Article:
Now, he felt that he should give a bit more effort for the modifications on Welikro’s gun. Since Welikro left him a crown, there was no way Claude could bring it back. Even if he did, Welikro wouldn’t admit it. So, he had no choice but to do his very best to modify the gun for receiving that payment.
Claud dismantled the gun completely. The Gally Mark 3 was standard military issue around two decades ago and had a trumpet-shaped barrel. Claude decided to reforge the barrel completely in his alchemical formation array to make it straight and increase the barrel’s capabilities.
The only thing he couldn’t alter was the serial number of the barrel. It was a registered firearm and the serial number was something that would come up in the yearly checks. Even a completely modified gun had to have the serial number intact.
Though, it was quite easy for Claude to make the modifications with his alchemical formation array. All sorts of materials and parts could be easily moulded like dough inside the array and Claude could make shapes with just his will. He spent only around three days to finish the modifications on the Gally Mark 3.
The old gun was no longer how it used to look. Instead, it looked quite similar to Claude’s newest model Aubass Mark 2. Claude had even changed the wooden stock of the gun. The only thing that displeased him was how the flash pan and serpentine holding the slow match was moved back and side. The original straight-flowing design was disrupted with the protrusions on the right side of the gun, making it look quite crude.
But after test firing, he realized that Welikro’s suggestions made quite a bit of sense. Using a slow match instead of a piece of flint was quite reliable. The only drawback was there was two extra steps during the firing of the first bullet, that is, the lighting of the slow match and fastening it to the serpentine. Before firing, the slow match had to be angled properly above the flash pan as well. Despite that, it could fire more reliably than a flintlock.
The modified musket seemed even more easy to use, especially with the addition of the iron sights which greatly increased its accuracy. Claude gave it much thought and decided to modify his own Aubass Mark 2 similarly. He had wanted to refit it with a flintlock mechanism, but he had no way of improving its reliability for the moment.
Five days quickly passed and Welikro returned to the wood to get his gun. Claude’s modifications made him unwilling to even let his gun go. Thankfully, he didn’t ask Claude about the details of the modification process, much to his relief.
The two of them excitedly prepared to head to the empty plot of land in the wood to test shoot. It was then when Claude realized that he was running out of powder and rounds. So, they drove a carriage to town to buy some.
Welikro believed that it was still best to go to Wakri’s shop at the docks to make their purchase. Even though the price of ammunition there was more expensive than the average store, it was no doubt better in terms of quality, unlike those offered by other stores that contained some degree of impurity, which affected the firing distance and power as well as made a lot of smoke.
Since that was the case, they headed to the docks. Claude didn’t mind the higher price as long as the quality was good.
When he passed through the old street, however, he noticed that something was amiss. Some people who passed him by looked anxious and hurried. Before Claude found out about the situation, the carriage was stopped by a few large men. They didn’t question Claude and Welikro and only looked into the carriage before leaving after seeing that nobody was inside.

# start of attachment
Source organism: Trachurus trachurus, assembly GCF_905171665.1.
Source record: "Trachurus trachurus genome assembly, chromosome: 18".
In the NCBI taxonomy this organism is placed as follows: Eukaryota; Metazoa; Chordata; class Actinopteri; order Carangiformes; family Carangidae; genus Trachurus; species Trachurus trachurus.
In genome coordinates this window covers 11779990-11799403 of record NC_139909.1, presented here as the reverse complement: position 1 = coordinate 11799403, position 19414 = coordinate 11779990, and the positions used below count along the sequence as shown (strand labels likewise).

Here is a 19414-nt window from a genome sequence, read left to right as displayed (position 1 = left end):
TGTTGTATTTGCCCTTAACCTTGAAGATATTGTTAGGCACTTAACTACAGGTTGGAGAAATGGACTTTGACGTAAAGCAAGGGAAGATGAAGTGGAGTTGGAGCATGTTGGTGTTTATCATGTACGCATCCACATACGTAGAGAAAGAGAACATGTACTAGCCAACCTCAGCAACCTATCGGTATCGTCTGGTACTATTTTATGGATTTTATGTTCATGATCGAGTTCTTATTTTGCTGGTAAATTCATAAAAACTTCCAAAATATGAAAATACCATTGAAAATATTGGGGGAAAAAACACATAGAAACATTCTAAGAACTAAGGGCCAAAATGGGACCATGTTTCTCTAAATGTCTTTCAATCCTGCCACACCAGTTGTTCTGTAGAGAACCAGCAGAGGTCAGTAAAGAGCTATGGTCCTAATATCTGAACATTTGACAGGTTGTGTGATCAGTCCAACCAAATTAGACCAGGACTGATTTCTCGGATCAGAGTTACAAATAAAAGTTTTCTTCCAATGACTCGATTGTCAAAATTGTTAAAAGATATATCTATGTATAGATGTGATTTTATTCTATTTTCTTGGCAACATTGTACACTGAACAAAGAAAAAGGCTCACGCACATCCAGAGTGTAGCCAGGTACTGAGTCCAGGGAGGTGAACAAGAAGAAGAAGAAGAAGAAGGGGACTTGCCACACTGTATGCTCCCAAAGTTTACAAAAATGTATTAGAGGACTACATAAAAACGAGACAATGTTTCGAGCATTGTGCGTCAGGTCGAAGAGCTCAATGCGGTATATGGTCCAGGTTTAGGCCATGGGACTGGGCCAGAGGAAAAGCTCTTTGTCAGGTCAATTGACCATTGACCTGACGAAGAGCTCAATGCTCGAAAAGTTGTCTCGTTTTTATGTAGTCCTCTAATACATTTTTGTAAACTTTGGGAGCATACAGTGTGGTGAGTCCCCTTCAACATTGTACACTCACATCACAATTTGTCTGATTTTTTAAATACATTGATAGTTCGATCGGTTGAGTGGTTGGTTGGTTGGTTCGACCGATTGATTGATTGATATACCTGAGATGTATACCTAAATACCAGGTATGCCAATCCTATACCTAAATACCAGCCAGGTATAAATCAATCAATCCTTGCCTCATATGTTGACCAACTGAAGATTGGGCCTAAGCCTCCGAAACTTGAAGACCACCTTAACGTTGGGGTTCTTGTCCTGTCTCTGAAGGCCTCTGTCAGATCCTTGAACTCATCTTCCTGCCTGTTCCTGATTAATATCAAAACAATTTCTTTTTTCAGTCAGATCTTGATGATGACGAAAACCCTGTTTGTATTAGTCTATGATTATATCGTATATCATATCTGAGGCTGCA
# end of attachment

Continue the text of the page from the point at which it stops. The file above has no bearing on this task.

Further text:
“What’s going on?” Claude asked after he saw how nonchalant Welikro was being after the carriage made some distance with the men from before.
“Don’t you know?” Welikro said, before he snapped with realization. “Oh, you were cooped up in your wood the whole time and don’t come here often. No wonder you’re unaware of it. It’s nothing, really. Shark and Blacksnake are fought in a gang war again.”
“A gang war?” Claude thought back at the scene with Jerad and the others tied up as well as the corpse of the bodyguard that laid in front of the sisters. Perhaps what happened that night prompted Jerad to finally turn against Blacksnake for good.
“Where did they get the kind of guts? Didn’t something happen to the trading fleet? Not a single one of the elites of Shark have returned, so what did they fight their war with? Not to mention the fact that martial law was still in effect. Why would they dare to cause trouble like that? Aren’t they afraid of being caught? Also, aren’t they worried that Butcher Bill will uproot Shark for good after he leaves the training camp?” Claude wondered.
Welikro shook his head. “I’m not too sure about the reason either, but after the battle, Blacksnake shockingly lost horribly. It was as if they were completely helpless. The weirdest part of all this is the second-in-command of the gang, Fatbull Bowen, has gone missing with a few of the other elite fighters of the gang. Their corpses weren’t found either. With nobody taking the helm of the gang, Blacksnake was taken apart by Shark and the scattered gang members have gone into hiding.
“Shark were also real clever this time. They didn’t rally their men to go to a gang fight like we saw before. Instead, they split up to attack the Blacksnakes separately and managed to avoid the keeper patrols. Even if they’re caught snooping around, they can just claim that they’re looking for someone like how they did to our carriage. As far as I know, Blacksnake suffered huge losses this time and the tens of minor leaders were all captured. Nobody ever saw them again. We all have the general idea of where they are, though…”
Welikro looked in the direction of Balinga.
Widening his eyes with understanding, Claude asked, “In the lake?”
“No… Under it.”